obj['mood'] = 'happy'
db.update(id, obj)

To update a collection of document based on a search, here is how you would do it:

var dev, devs = this.find({ job: 'dev' })

for(var i = 0, len = devs.length; i < len; i++) {
  dev = devs[i]
  dev['mood'] = 'happy'
  dev.job = 'clown'
  db.update(dev.id, dev)

Retrieving documents

The find method requires an object to parse and search with.

db.find({ mood: 'happy' })
db.find({ job: 'dev', age: 22 })

Retrieving all documents

You can either call the findAll method which returns all existing documents in the database:


Or you can call the find method with no arguments, which basically does the same thing:


Deleting a document

If you want to delete a specific document, the easiest way is to pass its ID to the function. The ID is being added to the entry when inserted as the id property. You can change the name of this property by setting the uniqueKey option when instantiating the database.


If you want to delete a collection of documents based on a search, you can pass an object to the function. The function will first perform a find, then delete all the returned documents.

db.delete({ job: dev })

How Do You Build Your Own Driver?

The thing is you don't have to use the StorageDriver I built if you don't want to use DOM Storage. I kept it out of the core so you build use your own driver as long as it relies on a key/value storage system. To build your own, it is quite easy:

(function ( exports ) {
  'use strict';

var NameOfYourDriver = function ( conf ) {
    this.conf = exports.extend({
      name: 'NameOfYourDriver'
      // whatever you need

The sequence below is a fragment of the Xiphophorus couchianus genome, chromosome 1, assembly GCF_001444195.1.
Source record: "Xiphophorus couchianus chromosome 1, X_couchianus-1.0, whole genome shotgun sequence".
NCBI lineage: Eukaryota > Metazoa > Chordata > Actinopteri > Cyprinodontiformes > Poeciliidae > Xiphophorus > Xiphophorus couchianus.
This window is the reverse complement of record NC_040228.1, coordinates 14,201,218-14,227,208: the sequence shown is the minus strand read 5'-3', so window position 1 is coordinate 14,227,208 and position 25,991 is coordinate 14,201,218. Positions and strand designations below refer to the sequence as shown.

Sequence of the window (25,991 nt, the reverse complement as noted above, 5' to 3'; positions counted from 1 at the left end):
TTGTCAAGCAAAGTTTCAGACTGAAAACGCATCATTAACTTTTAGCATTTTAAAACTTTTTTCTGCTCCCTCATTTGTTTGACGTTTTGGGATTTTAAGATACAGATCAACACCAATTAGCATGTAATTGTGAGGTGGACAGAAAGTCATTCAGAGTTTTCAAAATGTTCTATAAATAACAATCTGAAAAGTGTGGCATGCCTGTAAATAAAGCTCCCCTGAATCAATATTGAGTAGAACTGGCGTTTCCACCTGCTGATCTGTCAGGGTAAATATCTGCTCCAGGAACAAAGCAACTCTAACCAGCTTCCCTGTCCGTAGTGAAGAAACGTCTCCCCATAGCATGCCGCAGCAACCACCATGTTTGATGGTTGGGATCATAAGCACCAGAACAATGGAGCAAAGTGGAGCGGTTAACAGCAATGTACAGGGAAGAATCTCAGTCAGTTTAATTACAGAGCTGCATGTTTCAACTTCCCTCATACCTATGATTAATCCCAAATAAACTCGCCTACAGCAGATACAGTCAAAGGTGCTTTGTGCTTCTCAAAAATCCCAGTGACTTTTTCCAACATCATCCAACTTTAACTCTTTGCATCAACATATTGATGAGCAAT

}, conf || {});

  NameOfYourDriver.prototype.setItem = function ( key, value ) {
    // Set an item
    // If key doesn't exist, create it
    // If key exists, replace with new value

  NameOfYourDriver.prototype.getItem = function ( key ) {
    // Return the item matching key 
    // If key doesn't exist, return null

  NameOfYourDriver.prototype.removeItem = function ( key ) {
    // Remove the item at key if it exists

if (exports.Database) {
    exports.Database.drivers.NameOfYourDriver = NameOfYourDriver;
}) ( window );

Then to use it, simply instantiate the Database with an instance of your driver:

var db = new Database({
  name: 'MyDatabase',
  driver: new Database.driver.NameOfYourDriver({
    name: 'MyDatabase'
    // whatever is needed

Done! You don't have to change the Database code at all. If you've made your driver correctly, everything should work like a charm. Pretty neat, isn't it? :)

What Next?

Well folks, you tell me! I'd like to implement a couple of other tools like limit(), sort() as long as operators like OR and AND but I'm afraid it adds too much complexity to such a simple API.

In any case if you come across a bug or think of a feature that could make this API better, make sure to open an issue on the GitHub repository.

Kitty Giraudel

About Kitty Giraudel

Front-developer from France. Author at Codrops, helper at CSS-Tricks, curator of Browserhacks. CSS Goblin, Sass hacker, margin psycho. You can catch me on HugoGiraudel.com or Twitter.

Recent Features

  • By
    9 Mind-Blowing WebGL Demos

    As much as developers now loathe Flash, we're still playing a bit of catch up to natively duplicate the animation capabilities that Adobe's old technology provided us.  Of course we have canvas, an awesome technology, one which I highlighted 9 mind-blowing demos.  Another technology available...

  • By
    6 Things You Didn&#8217;t Know About Firefox OS

    Firefox OS is all over the tech news and for good reason:  Mozilla's finally given web developers the platform that they need to create apps the way they've been creating them for years -- with CSS, HTML, and JavaScript.  Firefox OS has been rapidly improving...

Incredible Demos


  1. Pretty neat. I like the modular driver. Thanks for it Hugo !
    By the way, whenever you want to compare a length > 0, you can type:

    if (collection.length) {
        // your stuff
  2. If you could e mail me with a few hints on how you made your blog look this great, I would be grateful.

  3. It could be great if you move the Database Class to TypeScript!

  4. Noah Jerreel Guillen

    Can we store blobs in the indexed database? :)

Wrap your code in <pre class="{language}"></pre> tags, link to a GitHub gist, JSFiddle fiddle, or CodePen pen to embed!